Thursday, 31 of July of 2014

Does it matter how women get power?

I’m posting this belatedly. It’s my weekly column from The National written shortly after the engagement of Prince William and Kate Middleton was announced.

The world will have one more princess when Prince William weds Kate Middleton next year. Young girls dream of growing up to be a princess. Even grown women may secretly aspire to the hallowed status of princess in our societies, a status granted for no other reason than who her father or husband is.

Courtesy of Tricycle Theatre

Despite the fact that princesses are often seen in simplistic, caricatured Disneyesque terms, I must confess that I still tingle when I’m called “Princess” by my father or my husband, or even my female friends. It makes me feel special, unique and anointed.

A different part of me, however, is annoyed at the Kate Middletons of the world who marry into power and status and then claim the title of princess, thereby elevating themselves above us mere mortals. What exactly did she do to deserve her revered status?

Women who marry into princess-type roles – whether into royal families or rich, influential ones – are still trumpeted as powerful women. For example, the Forbes list of 100 most powerful women in the world had Michelle Obama at the top. By contrast, Angela Merkel’s husband isn’t cited as wielding power or influence, nor is Prince Philip.

Does it really matter how you get to your position of power and influence, or is it what you do with it that is more important? If you ask that question about men in positions of authority, the general answer is that how they got their power does matter. It tells us something about who they are, their motivations and their modus operandi.

We look down on men who marry into jobs, we expect them to be elected or appointed by merit not connections. And when it comes to experts we want to be sure that advice and consultancy is delivered by those with the greatest knowledge, experience and training, not the husband or son of someone.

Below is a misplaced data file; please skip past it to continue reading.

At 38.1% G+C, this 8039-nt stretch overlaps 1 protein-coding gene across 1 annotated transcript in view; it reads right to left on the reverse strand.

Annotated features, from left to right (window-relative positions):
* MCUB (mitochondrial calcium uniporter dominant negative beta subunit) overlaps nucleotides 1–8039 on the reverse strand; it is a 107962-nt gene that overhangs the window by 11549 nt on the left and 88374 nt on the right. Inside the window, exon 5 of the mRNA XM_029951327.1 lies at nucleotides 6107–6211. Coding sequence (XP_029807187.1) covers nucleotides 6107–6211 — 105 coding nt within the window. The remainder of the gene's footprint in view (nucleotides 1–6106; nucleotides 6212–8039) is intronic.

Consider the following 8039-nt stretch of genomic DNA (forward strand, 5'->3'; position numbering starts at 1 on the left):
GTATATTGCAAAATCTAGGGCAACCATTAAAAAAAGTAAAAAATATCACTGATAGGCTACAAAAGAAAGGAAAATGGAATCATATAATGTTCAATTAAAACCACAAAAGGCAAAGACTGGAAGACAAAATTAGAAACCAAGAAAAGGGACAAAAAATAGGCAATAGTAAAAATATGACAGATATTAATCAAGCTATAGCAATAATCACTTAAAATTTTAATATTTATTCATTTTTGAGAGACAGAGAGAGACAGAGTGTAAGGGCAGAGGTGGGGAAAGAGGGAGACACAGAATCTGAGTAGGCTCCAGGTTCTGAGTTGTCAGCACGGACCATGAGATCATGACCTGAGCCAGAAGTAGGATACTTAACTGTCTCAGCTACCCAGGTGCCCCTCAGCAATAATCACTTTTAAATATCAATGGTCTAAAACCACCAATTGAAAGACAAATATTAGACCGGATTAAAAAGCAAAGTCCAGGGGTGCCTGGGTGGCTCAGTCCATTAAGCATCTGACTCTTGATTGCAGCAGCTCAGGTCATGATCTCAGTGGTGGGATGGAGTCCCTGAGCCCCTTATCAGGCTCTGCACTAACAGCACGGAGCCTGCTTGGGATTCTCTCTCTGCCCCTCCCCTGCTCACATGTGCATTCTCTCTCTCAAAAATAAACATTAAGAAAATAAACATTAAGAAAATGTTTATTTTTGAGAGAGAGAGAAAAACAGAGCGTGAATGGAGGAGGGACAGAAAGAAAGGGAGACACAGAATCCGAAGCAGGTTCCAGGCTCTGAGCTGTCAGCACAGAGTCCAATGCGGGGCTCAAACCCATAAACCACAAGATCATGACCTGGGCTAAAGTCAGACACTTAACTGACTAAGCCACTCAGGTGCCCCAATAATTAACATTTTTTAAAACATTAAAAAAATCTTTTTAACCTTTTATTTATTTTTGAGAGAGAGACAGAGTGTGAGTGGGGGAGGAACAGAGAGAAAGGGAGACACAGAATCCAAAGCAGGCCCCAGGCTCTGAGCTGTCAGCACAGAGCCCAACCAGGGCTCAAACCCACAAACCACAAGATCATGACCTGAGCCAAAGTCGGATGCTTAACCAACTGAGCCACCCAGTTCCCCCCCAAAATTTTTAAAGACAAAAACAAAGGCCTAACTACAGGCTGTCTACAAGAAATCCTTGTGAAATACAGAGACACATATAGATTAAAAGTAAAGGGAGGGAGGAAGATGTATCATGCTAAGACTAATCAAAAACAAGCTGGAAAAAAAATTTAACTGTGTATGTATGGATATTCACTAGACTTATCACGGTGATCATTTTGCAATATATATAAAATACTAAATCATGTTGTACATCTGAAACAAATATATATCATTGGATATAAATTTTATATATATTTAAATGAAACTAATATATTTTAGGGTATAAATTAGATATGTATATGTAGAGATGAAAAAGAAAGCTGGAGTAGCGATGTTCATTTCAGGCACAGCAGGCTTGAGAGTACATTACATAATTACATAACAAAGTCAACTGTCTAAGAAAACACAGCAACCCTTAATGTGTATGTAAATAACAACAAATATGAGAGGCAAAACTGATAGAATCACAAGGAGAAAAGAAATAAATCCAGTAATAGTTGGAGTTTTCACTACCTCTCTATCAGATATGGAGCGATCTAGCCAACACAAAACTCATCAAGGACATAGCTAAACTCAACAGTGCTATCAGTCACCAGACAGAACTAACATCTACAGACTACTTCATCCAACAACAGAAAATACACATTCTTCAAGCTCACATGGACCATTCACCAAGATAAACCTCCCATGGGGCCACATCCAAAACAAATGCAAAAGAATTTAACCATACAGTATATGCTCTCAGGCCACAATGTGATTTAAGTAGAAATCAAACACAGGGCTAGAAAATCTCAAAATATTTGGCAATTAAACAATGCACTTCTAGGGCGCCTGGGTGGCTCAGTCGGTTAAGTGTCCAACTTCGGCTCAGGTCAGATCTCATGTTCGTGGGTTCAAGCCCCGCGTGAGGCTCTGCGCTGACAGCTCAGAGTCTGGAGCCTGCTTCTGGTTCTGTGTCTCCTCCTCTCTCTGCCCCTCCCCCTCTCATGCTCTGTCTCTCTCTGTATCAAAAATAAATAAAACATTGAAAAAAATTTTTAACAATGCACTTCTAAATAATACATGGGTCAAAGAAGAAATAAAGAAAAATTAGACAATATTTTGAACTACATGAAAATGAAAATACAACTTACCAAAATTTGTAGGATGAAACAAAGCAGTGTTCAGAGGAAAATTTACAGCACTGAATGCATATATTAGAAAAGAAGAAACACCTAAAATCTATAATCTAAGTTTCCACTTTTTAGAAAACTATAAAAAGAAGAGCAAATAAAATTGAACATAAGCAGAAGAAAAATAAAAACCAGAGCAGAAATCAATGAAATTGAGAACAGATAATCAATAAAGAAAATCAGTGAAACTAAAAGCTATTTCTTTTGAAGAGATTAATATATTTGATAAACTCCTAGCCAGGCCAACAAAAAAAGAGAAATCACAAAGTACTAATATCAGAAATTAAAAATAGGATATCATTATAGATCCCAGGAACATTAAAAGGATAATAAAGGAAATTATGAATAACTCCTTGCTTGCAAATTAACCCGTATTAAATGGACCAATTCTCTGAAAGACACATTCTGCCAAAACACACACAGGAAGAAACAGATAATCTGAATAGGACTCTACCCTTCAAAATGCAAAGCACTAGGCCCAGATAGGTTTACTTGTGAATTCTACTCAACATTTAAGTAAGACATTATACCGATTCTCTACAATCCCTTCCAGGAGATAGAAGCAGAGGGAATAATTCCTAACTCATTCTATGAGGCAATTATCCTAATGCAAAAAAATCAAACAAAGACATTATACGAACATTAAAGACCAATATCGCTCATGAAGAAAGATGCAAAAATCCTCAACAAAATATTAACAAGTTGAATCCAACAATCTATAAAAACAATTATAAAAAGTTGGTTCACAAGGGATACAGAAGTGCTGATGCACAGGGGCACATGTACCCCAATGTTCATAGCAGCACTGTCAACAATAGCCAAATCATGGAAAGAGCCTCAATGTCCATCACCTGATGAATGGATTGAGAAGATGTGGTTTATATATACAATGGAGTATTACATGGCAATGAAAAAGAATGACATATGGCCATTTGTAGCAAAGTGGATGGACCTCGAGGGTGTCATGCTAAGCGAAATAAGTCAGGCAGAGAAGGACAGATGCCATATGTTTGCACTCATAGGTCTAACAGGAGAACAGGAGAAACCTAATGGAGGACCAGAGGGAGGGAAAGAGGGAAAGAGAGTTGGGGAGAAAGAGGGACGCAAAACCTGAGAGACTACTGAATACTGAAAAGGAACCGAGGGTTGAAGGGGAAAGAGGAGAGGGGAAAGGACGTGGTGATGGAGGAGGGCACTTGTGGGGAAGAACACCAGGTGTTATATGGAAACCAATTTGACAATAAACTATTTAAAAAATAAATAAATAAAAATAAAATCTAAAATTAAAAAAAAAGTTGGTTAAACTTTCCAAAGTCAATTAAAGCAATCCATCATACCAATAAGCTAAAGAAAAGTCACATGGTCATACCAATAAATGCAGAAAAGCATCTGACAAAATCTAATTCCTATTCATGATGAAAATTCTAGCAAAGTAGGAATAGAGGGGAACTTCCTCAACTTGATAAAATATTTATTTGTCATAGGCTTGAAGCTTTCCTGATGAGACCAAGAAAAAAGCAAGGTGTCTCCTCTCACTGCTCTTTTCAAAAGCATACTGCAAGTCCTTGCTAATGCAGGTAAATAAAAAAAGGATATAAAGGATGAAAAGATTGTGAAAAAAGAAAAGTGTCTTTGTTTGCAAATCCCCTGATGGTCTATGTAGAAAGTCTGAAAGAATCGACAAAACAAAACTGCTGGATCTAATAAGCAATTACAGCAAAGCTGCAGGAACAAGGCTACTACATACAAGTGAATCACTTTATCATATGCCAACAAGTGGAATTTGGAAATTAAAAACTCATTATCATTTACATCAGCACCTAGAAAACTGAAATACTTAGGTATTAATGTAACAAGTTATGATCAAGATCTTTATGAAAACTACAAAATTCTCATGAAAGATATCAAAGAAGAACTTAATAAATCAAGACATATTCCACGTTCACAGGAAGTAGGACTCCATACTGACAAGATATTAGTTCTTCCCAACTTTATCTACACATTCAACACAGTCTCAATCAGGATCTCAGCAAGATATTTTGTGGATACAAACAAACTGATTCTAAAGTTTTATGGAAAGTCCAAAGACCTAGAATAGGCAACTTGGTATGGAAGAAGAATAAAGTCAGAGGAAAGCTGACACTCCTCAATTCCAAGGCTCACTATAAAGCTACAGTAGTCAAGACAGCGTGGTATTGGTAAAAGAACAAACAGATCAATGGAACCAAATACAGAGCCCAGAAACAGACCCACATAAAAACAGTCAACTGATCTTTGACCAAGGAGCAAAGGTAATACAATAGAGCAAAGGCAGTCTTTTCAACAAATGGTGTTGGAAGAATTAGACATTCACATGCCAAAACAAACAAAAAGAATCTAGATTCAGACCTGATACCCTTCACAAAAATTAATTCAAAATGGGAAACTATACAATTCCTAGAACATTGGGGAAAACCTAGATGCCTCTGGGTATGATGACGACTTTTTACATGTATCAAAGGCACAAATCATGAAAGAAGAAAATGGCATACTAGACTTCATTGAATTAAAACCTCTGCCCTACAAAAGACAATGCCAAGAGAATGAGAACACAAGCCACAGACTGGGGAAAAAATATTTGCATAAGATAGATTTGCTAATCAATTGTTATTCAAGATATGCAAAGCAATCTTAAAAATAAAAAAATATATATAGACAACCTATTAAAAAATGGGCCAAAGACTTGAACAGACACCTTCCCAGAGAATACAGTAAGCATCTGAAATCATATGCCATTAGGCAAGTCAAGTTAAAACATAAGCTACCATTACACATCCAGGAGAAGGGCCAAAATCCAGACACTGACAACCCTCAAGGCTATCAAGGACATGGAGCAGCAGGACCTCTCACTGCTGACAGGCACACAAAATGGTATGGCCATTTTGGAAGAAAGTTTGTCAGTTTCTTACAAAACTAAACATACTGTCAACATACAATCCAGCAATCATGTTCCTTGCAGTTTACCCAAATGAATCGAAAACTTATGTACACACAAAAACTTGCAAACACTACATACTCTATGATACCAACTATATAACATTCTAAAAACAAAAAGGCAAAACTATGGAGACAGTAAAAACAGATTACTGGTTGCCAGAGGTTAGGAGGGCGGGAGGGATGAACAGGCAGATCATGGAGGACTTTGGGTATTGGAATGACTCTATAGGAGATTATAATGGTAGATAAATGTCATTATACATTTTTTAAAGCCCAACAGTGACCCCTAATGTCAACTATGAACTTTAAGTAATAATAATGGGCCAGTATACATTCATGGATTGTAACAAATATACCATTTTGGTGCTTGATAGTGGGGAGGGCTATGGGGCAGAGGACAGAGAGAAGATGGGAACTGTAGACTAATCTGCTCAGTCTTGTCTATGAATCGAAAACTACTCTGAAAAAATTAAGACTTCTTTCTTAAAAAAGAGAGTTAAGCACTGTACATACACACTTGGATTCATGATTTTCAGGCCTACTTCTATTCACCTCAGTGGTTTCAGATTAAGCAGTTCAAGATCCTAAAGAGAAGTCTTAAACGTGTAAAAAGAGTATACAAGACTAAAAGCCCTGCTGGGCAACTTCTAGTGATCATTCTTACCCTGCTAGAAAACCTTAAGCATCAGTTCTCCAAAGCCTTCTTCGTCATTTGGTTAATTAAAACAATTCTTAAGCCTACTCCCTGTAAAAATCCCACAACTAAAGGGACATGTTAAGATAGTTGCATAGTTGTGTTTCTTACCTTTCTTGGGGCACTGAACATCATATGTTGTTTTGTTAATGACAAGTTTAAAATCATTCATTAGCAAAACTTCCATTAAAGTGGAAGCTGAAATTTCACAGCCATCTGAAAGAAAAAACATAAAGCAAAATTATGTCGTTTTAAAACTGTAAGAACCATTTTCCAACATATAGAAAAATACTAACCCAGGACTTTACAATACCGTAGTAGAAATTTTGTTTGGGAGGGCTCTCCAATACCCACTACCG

We don’t hold women to such standards. Marriage is seen as an acceptable way to assert social authority and status. The woman need not have any of her own intrinsic merit. The upshot of this attitude is that women are judged less on their talents and more on their families and whether they are married or not. A single woman has lower social standing and respect.

Of course, once you are in a position of influence, it’s what you do with it that is important. A notable example from the recent press is Aung San Suu Kyi, who carries her father’s mantle for freedom in Burma, now known as Myanmar. The Middle East has plenty of these female advocates, too, including Queen Rania, Sheikha Mozah and Queen Noor. They are out there making a difference.

For the princesses, queens and first ladies of the world, their power is fleeting and dependent. So let’s not commend their acquisition of it through marriage or by association with their men. What we can and should commend are the activities they proactively engage in to maximise the social good.

Such women who make the most of their positions to help others and make society better – whether they are found on royal family trees or power lists or whether you come across them in local communities, your extended family or your colleagues at work – these are the women who are the real role models of the world, and the ones we should aspire to be.


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